The views from the summit in all directions show the splendour of the Bay of Islands.
The information centres in Russell and Paihia can advise on the tour operators who run boat services to the island.
The track is even and climbs to a lookout platform. The final section has been aided with elaborate wooden steps.
Motuarohia Island was once two separate islands, which are now joined by a tombolo, or sandspit. On the southern side is an uninterrupted beach, which stretches the length of the sandspit. On the northern side three shallow lagoons enclosed by rocky islets have deeply scalloped the coastline so the beaches back onto the southern beach. The lagoons are ideal for snorkelling and DoC have constructed an interpretive snorkel trail with underwater plaques.
The island is also called Roberton Island and is named after John Roberton, who lived here from 1839. He purchased the island from chiefs Warerahi, Meko and Rewa, built a house and established a farm. After drowning in 1840, a fate coincidentally shared by his five brothers, his widow stayed on the island.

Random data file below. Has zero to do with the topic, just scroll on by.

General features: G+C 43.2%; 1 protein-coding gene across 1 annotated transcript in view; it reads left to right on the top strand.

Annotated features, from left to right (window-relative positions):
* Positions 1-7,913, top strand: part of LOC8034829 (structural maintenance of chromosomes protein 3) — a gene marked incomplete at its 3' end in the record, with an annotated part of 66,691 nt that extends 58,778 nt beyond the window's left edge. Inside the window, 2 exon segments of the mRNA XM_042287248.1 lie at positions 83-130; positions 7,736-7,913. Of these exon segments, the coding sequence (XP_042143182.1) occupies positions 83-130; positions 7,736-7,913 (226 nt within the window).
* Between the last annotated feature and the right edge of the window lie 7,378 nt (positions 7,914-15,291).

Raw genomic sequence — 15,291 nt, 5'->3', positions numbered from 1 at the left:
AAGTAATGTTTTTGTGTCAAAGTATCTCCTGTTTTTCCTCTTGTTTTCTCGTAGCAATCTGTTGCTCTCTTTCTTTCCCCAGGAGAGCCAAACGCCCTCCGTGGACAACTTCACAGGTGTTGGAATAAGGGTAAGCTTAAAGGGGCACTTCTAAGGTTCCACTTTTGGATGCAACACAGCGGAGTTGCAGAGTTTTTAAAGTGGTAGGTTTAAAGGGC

With a servant named Thomas Bull, she looked after Motuarohia, her three children and Maketu, the son of a Kororareka chief. A moody and lazy boy, proud of his high standing and noble lineage, he resented their rebuking after instances of mischief. He killed all five island residents and for his murderous deed was taken to Auckland and hanged.
On 29th November 1769, Captain Cook and his men landed on Motuarohia. He noted the island was numerously populated and substantially cultivated. On being surrounded by a large party of threatening Maori, Cook ordered a shot to be fired at the young chief leading the party, causing them to retreat.
North Island ▷ Northland ▷ Bay of Islands
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Thanks to all the good people working for the NZ Department of Conservation - for all your hard work - making NZ more beautiful, accessable and healthy! Cheers 😍